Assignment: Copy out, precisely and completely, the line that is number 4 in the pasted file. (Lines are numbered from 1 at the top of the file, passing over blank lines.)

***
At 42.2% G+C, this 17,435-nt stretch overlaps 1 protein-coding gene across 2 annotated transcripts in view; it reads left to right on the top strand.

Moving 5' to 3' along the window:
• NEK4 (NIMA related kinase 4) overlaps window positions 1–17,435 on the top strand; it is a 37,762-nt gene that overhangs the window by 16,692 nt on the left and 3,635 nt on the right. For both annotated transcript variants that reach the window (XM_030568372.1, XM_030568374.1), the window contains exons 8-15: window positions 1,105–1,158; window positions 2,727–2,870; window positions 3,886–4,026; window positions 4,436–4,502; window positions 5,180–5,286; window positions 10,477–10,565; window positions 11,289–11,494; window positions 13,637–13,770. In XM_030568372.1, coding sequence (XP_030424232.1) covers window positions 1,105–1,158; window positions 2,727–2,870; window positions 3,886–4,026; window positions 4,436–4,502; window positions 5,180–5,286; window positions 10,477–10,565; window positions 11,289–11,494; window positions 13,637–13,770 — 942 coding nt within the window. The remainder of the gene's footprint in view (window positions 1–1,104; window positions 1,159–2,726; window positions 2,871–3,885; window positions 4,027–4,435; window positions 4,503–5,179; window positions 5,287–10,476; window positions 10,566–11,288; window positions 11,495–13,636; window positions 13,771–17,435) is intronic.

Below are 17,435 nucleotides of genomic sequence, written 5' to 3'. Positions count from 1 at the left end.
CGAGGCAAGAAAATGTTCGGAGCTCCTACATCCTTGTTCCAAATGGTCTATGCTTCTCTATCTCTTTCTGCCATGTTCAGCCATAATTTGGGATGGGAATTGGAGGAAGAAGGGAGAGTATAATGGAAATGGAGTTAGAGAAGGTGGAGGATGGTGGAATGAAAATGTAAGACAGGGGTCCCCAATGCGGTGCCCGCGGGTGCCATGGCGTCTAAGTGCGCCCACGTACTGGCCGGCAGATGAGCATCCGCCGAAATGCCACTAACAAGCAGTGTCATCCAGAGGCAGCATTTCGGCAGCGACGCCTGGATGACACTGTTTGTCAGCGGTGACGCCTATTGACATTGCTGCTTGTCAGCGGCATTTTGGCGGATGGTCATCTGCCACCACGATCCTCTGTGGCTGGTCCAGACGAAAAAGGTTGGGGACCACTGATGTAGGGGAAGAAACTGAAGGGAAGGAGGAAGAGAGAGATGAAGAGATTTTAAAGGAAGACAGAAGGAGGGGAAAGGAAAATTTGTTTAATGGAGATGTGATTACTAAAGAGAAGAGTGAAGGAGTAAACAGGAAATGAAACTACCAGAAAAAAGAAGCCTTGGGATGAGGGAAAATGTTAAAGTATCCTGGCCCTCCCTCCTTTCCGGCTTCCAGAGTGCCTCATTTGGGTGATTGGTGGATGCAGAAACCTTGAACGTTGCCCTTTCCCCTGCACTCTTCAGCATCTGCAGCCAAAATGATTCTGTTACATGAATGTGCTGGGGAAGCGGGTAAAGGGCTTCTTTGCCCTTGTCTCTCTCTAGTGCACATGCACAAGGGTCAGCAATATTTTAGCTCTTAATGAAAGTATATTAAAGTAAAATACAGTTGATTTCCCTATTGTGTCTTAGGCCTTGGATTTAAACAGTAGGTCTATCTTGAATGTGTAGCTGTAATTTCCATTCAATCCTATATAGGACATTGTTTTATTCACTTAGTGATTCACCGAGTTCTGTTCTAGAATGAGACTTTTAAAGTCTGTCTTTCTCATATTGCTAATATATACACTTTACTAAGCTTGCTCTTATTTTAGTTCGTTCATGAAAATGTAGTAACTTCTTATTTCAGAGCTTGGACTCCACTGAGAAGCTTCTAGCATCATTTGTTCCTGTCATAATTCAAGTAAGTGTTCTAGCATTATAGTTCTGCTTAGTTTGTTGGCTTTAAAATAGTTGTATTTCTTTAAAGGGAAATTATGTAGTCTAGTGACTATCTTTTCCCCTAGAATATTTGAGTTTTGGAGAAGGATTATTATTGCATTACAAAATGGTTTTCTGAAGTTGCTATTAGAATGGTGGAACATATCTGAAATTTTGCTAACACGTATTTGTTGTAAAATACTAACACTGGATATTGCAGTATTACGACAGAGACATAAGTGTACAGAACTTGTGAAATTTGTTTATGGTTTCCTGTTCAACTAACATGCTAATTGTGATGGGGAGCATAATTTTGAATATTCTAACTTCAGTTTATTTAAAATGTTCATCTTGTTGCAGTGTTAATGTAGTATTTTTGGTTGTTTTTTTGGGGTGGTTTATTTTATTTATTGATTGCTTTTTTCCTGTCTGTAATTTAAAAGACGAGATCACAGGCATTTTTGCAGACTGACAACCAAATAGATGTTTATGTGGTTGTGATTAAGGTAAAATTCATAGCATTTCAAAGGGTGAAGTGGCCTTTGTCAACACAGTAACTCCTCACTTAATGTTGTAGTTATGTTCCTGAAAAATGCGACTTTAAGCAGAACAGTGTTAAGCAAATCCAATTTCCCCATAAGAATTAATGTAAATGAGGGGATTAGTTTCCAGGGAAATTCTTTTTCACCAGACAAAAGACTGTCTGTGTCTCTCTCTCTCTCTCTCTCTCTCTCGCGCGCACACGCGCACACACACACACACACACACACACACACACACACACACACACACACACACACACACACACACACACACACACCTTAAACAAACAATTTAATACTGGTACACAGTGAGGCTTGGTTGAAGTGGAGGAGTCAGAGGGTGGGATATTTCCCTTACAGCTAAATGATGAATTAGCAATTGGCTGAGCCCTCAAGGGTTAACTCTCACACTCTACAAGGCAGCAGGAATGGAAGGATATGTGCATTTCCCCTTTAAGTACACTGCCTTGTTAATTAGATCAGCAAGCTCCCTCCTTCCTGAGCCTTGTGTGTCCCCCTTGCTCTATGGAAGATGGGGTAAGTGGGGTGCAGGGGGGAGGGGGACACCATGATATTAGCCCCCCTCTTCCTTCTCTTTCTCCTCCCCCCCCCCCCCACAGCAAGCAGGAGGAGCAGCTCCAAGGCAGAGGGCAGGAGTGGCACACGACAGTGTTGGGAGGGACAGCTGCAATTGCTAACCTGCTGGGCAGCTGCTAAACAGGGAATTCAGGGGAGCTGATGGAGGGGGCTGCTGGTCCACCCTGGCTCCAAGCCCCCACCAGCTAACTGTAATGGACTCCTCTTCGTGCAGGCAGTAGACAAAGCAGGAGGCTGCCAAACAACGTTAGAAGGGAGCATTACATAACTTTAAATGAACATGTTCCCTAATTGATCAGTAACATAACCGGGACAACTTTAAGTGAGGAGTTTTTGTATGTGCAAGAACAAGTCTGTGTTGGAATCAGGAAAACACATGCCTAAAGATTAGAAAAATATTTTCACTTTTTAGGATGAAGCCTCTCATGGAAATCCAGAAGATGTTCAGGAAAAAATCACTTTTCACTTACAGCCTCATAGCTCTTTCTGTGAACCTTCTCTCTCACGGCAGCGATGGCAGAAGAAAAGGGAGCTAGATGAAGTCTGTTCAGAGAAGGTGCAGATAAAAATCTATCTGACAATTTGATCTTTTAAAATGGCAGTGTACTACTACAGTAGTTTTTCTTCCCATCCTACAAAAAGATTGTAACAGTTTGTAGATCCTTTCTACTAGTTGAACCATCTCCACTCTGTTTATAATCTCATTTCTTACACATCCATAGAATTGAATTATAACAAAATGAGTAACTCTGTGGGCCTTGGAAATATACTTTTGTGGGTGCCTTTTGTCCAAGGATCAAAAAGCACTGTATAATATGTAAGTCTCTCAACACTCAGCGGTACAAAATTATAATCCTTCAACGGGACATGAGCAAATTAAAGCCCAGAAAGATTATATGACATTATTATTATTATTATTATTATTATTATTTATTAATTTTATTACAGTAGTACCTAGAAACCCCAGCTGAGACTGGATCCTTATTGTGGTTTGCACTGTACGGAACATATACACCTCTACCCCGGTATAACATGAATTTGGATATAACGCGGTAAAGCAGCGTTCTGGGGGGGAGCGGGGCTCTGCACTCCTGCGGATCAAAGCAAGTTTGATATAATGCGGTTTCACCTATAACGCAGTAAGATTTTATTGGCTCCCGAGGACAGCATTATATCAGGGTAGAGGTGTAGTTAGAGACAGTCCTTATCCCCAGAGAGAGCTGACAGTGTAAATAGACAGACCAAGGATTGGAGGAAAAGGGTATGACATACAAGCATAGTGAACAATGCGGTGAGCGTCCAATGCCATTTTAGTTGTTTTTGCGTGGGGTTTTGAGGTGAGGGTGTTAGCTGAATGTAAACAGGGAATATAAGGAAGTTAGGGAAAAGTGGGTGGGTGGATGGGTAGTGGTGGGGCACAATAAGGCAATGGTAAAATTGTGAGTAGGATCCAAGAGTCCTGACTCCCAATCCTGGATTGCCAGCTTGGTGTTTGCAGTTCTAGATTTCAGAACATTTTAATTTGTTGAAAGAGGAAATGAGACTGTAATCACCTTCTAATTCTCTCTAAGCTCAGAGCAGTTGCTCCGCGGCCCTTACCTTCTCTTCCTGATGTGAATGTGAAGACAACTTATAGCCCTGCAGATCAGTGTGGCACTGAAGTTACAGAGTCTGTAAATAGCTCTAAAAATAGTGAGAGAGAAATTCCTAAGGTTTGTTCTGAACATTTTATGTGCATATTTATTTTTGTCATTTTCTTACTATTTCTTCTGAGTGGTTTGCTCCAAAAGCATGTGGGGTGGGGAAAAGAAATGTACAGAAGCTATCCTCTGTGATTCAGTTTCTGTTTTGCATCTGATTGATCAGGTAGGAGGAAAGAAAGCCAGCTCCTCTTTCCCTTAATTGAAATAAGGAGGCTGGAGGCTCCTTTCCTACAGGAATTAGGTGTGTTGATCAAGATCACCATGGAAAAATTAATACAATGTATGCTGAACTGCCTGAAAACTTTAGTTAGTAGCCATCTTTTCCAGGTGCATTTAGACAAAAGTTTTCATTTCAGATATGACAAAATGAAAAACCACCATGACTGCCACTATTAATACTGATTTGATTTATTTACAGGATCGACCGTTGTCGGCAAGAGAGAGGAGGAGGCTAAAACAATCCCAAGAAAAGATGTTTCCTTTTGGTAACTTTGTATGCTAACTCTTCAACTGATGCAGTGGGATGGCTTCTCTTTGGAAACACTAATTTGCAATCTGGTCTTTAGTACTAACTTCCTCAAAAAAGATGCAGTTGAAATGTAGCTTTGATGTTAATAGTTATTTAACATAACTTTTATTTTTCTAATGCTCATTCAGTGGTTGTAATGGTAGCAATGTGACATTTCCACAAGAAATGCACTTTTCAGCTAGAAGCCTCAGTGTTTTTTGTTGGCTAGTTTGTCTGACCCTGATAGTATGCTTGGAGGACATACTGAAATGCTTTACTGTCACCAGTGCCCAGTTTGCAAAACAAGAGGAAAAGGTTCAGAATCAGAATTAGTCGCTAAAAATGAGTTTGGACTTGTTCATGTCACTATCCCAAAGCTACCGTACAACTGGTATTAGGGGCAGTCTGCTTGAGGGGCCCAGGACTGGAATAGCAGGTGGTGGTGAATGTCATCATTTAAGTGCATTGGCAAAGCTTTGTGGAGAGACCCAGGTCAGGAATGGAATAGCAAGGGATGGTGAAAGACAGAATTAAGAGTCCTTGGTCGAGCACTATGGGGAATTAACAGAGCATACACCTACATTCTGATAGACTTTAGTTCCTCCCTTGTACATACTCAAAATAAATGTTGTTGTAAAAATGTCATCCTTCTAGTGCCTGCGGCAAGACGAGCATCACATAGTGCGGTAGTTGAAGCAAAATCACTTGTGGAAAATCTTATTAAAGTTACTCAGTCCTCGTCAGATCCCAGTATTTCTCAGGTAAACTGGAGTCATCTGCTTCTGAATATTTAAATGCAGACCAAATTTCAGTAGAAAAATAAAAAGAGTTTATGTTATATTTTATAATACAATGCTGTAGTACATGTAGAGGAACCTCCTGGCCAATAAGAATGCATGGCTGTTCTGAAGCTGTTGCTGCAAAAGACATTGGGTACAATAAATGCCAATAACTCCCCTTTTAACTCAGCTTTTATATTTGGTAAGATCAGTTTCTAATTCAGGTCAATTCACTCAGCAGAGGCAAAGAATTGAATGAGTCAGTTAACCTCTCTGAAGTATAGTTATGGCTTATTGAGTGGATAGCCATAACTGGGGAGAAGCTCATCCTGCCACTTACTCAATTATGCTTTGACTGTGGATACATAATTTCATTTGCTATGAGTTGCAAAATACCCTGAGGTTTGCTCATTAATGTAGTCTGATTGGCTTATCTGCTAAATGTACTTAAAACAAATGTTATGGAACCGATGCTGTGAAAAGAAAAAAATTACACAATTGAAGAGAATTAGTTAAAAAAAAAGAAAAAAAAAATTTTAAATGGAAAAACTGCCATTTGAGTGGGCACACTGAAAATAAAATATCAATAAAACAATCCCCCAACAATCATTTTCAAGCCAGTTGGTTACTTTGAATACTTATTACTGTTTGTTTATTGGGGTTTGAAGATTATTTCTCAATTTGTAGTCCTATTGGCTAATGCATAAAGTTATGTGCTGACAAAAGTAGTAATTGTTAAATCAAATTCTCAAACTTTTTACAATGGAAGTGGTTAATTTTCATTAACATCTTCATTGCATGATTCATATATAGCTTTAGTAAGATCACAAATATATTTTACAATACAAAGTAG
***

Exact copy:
Below are 17,435 nucleotides of genomic sequence, written 5' to 3'. Positions count from 1 at the left end.